Everything about the Earth, the cosmos, and much of it will be what we call 'holographic.' Because the experiences inside have to be on a higher level than what you would expect. [Upon entering] the first thing you experience is the smell. If you think about it, sometimes when you smell something, it takes you way back to your youth that's because that smell is distinctive, so we have to create a distinctive scent [to remember]. It's kind of like:

What does space smell like?

Also, when you're up there, the capsule isn't still; it rotates all the time – it's a natural phenomenon. So, you'll be constantly getting a different view of the Earth, and as it goes up you're going to see the sunrise over the horizon, or sunsets as well.

'If nature were to design the capsule how would it design it?'

How do you go about creating a spacecraft design that instills the feeling of safety?

The last thing you want is to feel unsafe or even claustrophobic. These are the two things that we have to be careful about. You should feel like in a futuristic living room but there are also contradictions to that because the big enemy when you design a capsule is the weight.

Photo credit: Madi Bekeyev
Photo credit: Madi Bekeyev

So, we measure it by the grams. 'How much does that bolt for the seat that attaches it to the floor – how much does it weigh? Ok, can we get a lesser one?' It’s like that. And you want to give a customer paying between €100,000–€150,000 for the trip a first-class experience, yet you can’t design it that luxurious. So you have to find a balance where the customer is getting a feeling like they’re getting more than they’re paid for – that’s the way to always be successful, if a customer feels like, 'Wow! That’s more than I expected!' yet you’re still in budget.

So, that’s the conflict. We’re approaching the material side much like IKEA or a mountaineering company that utilizes materials that are super resistant to cold, [have decent] ventilation, and all that kind of stuff. And it doesn’t look expensive, but it is, and you know its quality. And this is the kind of environment we gonna be developing for the interiors. It has to have a wow factor, so it’s like, 'I haven’t seen this material before, but, gosh, it’s so comfortable sitting here!' So, everybody sort of has to feel like they’re being treated as special.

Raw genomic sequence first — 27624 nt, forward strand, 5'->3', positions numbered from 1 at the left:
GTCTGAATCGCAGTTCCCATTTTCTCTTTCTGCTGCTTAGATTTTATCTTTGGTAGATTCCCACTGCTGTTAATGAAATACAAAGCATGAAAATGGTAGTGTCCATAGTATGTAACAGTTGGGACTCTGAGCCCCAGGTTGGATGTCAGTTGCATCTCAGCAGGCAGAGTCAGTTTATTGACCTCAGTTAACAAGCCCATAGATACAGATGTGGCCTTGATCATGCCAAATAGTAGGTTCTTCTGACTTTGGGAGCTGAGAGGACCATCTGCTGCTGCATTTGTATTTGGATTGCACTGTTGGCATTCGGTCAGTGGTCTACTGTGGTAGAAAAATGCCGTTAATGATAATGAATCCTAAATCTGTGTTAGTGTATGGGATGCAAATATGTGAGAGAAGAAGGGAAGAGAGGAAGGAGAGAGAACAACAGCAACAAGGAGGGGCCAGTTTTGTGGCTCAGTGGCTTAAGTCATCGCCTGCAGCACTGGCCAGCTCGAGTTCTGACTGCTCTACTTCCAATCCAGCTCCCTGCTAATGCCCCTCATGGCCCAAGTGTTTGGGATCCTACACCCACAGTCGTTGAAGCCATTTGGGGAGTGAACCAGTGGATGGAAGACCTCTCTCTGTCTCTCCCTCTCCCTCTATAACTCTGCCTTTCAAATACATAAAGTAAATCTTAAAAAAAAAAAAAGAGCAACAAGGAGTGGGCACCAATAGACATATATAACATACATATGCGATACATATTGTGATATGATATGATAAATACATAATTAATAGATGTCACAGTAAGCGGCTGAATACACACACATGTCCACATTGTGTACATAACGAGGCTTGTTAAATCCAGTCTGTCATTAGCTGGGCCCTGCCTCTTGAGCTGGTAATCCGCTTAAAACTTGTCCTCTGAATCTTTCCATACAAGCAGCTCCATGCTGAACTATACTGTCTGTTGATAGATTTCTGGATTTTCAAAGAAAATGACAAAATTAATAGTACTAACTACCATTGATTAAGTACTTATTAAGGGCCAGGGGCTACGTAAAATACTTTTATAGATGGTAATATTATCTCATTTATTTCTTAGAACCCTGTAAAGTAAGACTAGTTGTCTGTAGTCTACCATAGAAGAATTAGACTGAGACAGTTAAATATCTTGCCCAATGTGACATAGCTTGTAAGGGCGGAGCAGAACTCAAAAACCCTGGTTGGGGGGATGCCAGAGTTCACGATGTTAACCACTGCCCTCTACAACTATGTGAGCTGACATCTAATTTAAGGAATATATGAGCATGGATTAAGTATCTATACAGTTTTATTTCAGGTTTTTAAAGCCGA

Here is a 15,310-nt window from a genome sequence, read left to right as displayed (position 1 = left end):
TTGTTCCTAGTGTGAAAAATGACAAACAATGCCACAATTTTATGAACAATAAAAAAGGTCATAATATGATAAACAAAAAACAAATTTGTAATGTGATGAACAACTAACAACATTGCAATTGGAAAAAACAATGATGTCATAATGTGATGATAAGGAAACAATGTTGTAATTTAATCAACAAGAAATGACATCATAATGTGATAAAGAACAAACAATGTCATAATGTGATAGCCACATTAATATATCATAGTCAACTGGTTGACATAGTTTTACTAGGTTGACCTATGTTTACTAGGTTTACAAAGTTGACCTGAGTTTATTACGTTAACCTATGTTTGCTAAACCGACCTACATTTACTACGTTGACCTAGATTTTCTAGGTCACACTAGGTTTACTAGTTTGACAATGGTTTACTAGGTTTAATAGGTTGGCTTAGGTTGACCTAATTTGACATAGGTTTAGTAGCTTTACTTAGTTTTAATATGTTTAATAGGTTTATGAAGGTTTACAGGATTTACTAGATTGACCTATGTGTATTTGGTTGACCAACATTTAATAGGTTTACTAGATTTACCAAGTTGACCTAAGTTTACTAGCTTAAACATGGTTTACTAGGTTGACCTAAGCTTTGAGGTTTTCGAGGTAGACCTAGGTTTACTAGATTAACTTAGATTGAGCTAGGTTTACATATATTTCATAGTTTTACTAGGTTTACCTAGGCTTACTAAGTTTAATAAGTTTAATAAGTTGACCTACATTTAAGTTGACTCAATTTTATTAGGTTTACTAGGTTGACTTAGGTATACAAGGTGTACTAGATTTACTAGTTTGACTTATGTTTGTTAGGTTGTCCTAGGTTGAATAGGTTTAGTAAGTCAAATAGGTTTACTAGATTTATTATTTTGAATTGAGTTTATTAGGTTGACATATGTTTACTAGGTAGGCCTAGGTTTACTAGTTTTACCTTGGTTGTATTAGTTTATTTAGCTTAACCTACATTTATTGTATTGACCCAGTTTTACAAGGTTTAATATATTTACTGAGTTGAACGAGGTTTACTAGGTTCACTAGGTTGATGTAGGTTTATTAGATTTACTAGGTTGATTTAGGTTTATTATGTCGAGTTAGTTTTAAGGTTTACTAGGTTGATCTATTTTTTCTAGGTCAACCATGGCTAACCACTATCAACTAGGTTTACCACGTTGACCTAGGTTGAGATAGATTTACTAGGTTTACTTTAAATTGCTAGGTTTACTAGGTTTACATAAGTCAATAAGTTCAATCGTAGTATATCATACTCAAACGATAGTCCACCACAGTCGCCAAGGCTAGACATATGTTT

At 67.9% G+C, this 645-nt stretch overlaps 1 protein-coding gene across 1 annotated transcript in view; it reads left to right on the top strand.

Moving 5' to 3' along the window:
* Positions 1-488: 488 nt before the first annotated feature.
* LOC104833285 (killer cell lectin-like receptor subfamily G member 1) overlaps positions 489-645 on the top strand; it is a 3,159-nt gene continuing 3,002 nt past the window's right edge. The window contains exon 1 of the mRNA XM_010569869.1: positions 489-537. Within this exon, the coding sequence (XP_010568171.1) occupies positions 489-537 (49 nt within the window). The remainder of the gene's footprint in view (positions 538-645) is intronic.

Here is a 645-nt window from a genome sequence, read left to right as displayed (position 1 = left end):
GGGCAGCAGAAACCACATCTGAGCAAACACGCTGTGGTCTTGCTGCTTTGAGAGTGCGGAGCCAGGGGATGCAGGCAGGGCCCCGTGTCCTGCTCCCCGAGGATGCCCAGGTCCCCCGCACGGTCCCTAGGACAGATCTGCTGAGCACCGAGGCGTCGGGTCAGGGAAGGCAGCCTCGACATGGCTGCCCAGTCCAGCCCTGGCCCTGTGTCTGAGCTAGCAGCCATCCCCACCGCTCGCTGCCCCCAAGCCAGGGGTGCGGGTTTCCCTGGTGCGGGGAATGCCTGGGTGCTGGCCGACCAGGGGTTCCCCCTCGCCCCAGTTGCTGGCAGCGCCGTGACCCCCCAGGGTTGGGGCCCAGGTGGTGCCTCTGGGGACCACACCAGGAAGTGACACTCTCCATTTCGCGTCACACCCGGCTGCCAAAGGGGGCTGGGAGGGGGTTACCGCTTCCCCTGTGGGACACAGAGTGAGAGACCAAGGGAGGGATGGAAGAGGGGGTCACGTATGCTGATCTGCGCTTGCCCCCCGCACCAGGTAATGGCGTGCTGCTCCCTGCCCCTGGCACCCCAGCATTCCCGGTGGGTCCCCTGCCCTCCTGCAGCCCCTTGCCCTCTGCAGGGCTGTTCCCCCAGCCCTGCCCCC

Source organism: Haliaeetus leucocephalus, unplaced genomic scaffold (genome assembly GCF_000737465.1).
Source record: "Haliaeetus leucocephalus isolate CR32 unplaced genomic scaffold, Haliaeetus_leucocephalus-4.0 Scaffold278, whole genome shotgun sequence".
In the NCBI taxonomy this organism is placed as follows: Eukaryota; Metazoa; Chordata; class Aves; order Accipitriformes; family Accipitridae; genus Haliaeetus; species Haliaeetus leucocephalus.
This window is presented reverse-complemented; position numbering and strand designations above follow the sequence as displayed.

Does the spacecraft necessarily require a futuristic design? For instance, last year, our space agency unveiled Space Nomad, a ground-based space module, designed to replicate the isolated conditions of a space station, and it also featured a futuristic design.

Yeah, I know what you mean. The thing with this is that it is not futuristic. Because the future is what we create now, and then it comes out tomorrow, and that’s not futuristic, that’s just innovative thinking.

The interior of SPACE NOMAD, an on-ground space module of Kazakhstan Garysh Sapary. Photo credit: Gleb Klimenko
The interior of SPACE NOMAD, an on-ground space module of Kazakhstan Garysh Sapary. Photo credit: Gleb Klimenko
The module is designed as a test ground, imitating the isolated environment of a space station. Photo credit: Gleb Klimenko
The module is designed as a test ground, imitating the isolated environment of a space station. Photo credit: Gleb Klimenko

It looks futuristic because you haven’t seen it before or it’s more efficiently designed. For example, the toilet in the middle [of our capsule] – it’s a tube. You go inside and the doors woosh sideways because we can’t open the doors that way or this way, so we have to have something that goes whoosh.

And you don’t just put a toilet in there. It looks like it actually grows out of the wall because it’s space-efficient. So, everything will look like it’s organic and that’s one of the secrets – if you do everything as if the capsule was grown and not built, people will think like it’s a futuristic design but that’s just what nature normally does. So, we are just asking:

If nature were to design the capsule how would it design it?